The Tamil TV serial "Ramanujar" is about the life story of Ramanujacharya, the most famous Acharya of the Sri Vaishnava sect (of which I'm a member). (You can watch past episodes here; it's a great show.) In one recent episode, Ramanujacharya as a boy is learning the Vedas from his father when his father mentions that the Vedas begin with the Pranava, i.e. the word Om, which is made of the letters A, U, and M. Ramanunacharya responds that the first three lines of Nammalwar's Thiruvaimozhi also begin with the letters A, U, and M.

For those who don't know, the Alwars are a group of 12 ancient Vaishnava saints who lived in Tamil Nadu and are famous for their poetry in praise of Vishnu. The Alwars are crucially important figures in the history of Vaishnavism, it is the beliefs and principles embodied in the Alwars' poems that gave his rise to the Sri Vaishnava sect.

Now as I discuss in this answer, one of the most famous Alwars was Nammalwar, who spent his life under a banyan tree. The collection of his poems, the Thiruvaimozhi, is often called the "Dravida Veda", or South Indian Veda. Here's the first verse of the Thiruvaimozhi:

Uyarvu aRa uyar nalam udaiyavan yavan avan

Mayarvu aRa madhi nalam aruLinan yavan avan

Ayarvu aRum amarargaL athipathi yavan avan

thuyaraRu sudar adi thozhuthezhu enmananE!

Higher than the highest good - it's posessor - who He

Remover of ignorance, giver of true knowledge, and grace - who He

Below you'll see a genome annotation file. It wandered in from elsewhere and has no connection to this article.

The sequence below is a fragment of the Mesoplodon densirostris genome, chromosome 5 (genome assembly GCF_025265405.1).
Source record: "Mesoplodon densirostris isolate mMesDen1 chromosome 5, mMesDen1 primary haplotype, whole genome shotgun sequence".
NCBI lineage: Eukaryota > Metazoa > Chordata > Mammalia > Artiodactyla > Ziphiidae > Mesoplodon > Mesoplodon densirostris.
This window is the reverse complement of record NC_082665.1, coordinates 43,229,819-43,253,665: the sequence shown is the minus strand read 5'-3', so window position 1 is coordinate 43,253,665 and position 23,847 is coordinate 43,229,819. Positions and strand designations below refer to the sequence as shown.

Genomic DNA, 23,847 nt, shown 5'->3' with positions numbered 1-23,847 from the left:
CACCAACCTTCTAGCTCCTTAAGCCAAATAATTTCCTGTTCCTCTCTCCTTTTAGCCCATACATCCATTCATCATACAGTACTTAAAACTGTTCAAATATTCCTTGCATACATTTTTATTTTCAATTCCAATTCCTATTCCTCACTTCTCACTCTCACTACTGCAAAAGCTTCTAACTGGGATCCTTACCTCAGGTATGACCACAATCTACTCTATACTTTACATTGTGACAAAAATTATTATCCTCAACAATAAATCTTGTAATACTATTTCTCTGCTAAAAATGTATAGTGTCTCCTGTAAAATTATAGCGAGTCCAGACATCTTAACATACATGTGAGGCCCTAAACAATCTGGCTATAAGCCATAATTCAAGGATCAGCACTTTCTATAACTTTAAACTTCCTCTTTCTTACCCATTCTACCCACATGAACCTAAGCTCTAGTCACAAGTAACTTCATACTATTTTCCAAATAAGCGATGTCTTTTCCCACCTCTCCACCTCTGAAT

Remebering always -the liberated souls- their Supreme Lord - who He

The Dispeller of sadness, with luminous feet: prostrate before them and get uplifted - Oh my mind

As you can see, the first letters of the first three lines can be rearranged to spell out AUM.

So my question is, does the first verse of Nammalwar's Thriuvaimozhi intentionally spell out AUM as the TV serial suggests, or is it just a coincidence?

This web page contains information from a lot of different commentaries on the Thiruvaimozhi, but it doesn't mention this fact. Are there any other commentaries or works by Sri Vaishnava Acharyas which say that the verse spells out AUM?

  • 2
    I don't see how Uma can be rearranged to form Om; Anagrams are not usually used in Indian scriptures.
    – Surya
    Commented Aug 20, 2016 at 5:55

2 Answers 2


the fact it needs to be rearranged makes it seem unlikely. one interesting hymn is Sri Gayatri Ramayanam which is composed of verbatim excerpts from Valmiki Ramayana arranged in a way where the first sound of each line adds up to the famous Gayatri Mantra to Savitr. if it has to be rearranged it has no power.


I very much doubt that this was intentional.

Here are the original Tamil verses:

யர்வு அற உயர் நலம் உடையவன் எவன்? அவன்
யர்வு அற மதி நலம் அருளினன் எவன்? அவன்
யர்வு அறும் அமரர்கள் அதிபதி எவன்? அவன்

உ → ū
ம → ma
அ → ā

If we put them together in the 'correct' order, we'd see அஉம, which makes no sense at all in Tamil.

  • It breaks a rule: In Tamil, as with most languages that use abugida scripts, you can't have two initial-vowel characters appearing together. Here, the அ and உ at the beginning is the culprit. To do this would be akin to writing आऊम in Hindi- you can't have both the and the at the beginning.

  • In Tamil, stands for ma, not simply m.

In other words, அஉம, which is what we get from combining the initial letters, would roughly have been pronounced as the trisyllabic 'ā-ū-ma', or 'aah-ooh-muh', which is a far cry from the simple, flat, 'om' that an intentional anagram would have had.

That it works in the English translation is merely a happy coincidence.

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